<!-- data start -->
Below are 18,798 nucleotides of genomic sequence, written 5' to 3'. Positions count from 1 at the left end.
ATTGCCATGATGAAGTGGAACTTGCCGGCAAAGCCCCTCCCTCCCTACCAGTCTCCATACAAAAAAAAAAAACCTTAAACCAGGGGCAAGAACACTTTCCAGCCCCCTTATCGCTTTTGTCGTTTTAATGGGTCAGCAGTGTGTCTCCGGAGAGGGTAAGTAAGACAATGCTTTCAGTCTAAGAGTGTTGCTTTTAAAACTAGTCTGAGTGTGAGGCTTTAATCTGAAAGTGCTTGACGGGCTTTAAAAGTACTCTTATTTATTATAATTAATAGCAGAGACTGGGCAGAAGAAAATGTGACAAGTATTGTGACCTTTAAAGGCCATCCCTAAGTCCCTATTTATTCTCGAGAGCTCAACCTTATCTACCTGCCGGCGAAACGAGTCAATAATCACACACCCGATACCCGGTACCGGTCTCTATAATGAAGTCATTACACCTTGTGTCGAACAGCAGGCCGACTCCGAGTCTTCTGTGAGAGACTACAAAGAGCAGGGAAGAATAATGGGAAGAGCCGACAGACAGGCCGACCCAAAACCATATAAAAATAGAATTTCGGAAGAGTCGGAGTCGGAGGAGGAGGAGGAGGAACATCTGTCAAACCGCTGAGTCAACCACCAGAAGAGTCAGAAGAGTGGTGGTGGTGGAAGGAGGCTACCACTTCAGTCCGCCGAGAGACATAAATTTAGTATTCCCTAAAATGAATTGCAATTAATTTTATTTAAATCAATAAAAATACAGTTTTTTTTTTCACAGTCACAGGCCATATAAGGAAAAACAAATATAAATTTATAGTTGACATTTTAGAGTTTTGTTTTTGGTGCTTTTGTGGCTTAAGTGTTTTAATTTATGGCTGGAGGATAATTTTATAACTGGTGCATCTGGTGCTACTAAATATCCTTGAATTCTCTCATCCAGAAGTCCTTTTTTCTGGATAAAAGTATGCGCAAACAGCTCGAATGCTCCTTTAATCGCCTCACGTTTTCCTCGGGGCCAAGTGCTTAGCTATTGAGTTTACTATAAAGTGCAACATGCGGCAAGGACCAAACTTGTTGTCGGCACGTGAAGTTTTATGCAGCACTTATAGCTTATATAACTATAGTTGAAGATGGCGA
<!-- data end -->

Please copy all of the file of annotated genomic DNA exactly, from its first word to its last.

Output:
Below are 18,798 nucleotides of genomic sequence, written 5' to 3'. Positions count from 1 at the left end.
ATTGCCATGATGAAGTGGAACTTGCCGGCAAAGCCCCTCCCTCCCTACCAGTCTCCATACAAAAAAAAAAAACCTTAAACCAGGGGCAAGAACACTTTCCAGCCCCCTTATCGCTTTTGTCGTTTTAATGGGTCAGCAGTGTGTCTCCGGAGAGGGTAAGTAAGACAATGCTTTCAGTCTAAGAGTGTTGCTTTTAAAACTAGTCTGAGTGTGAGGCTTTAATCTGAAAGTGCTTGACGGGCTTTAAAAGTACTCTTATTTATTATAATTAATAGCAGAGACTGGGCAGAAGAAAATGTGACAAGTATTGTGACCTTTAAAGGCCATCCCTAAGTCCCTATTTATTCTCGAGAGCTCAACCTTATCTACCTGCCGGCGAAACGAGTCAATAATCACACACCCGATACCCGGTACCGGTCTCTATAATGAAGTCATTACACCTTGTGTCGAACAGCAGGCCGACTCCGAGTCTTCTGTGAGAGACTACAAAGAGCAGGGAAGAATAATGGGAAGAGCCGACAGACAGGCCGACCCAAAACCATATAAAAATAGAATTTCGGAAGAGTCGGAGTCGGAGGAGGAGGAGGAGGAACATCTGTCAAACCGCTGAGTCAACCACCAGAAGAGTCAGAAGAGTGGTGGTGGTGGAAGGAGGCTACCACTTCAGTCCGCCGAGAGACATAAATTTAGTATTCCCTAAAATGAATTGCAATTAATTTTATTTAAATCAATAAAAATACAGTTTTTTTTTTCACAGTCACAGGCCATATAAGGAAAAACAAATATAAATTTATAGTTGACATTTTAGAGTTTTGTTTTTGGTGCTTTTGTGGCTTAAGTGTTTTAATTTATGGCTGGAGGATAATTTTATAACTGGTGCATCTGGTGCTACTAAATATCCTTGAATTCTCTCATCCAGAAGTCCTTTTTTCTGGATAAAAGTATGCGCAAACAGCTCGAATGCTCCTTTAATCGCCTCACGTTTTCCTCGGGGCCAAGTGCTTAGCTATTGAGTTTACTATAAAGTGCAACATGCGGCAAGGACCAAACTTGTTGTCGGCACGTGAAGTTTTATGCAGCACTTATAGCTTATATAACTATAGTTGAAGATGGCGA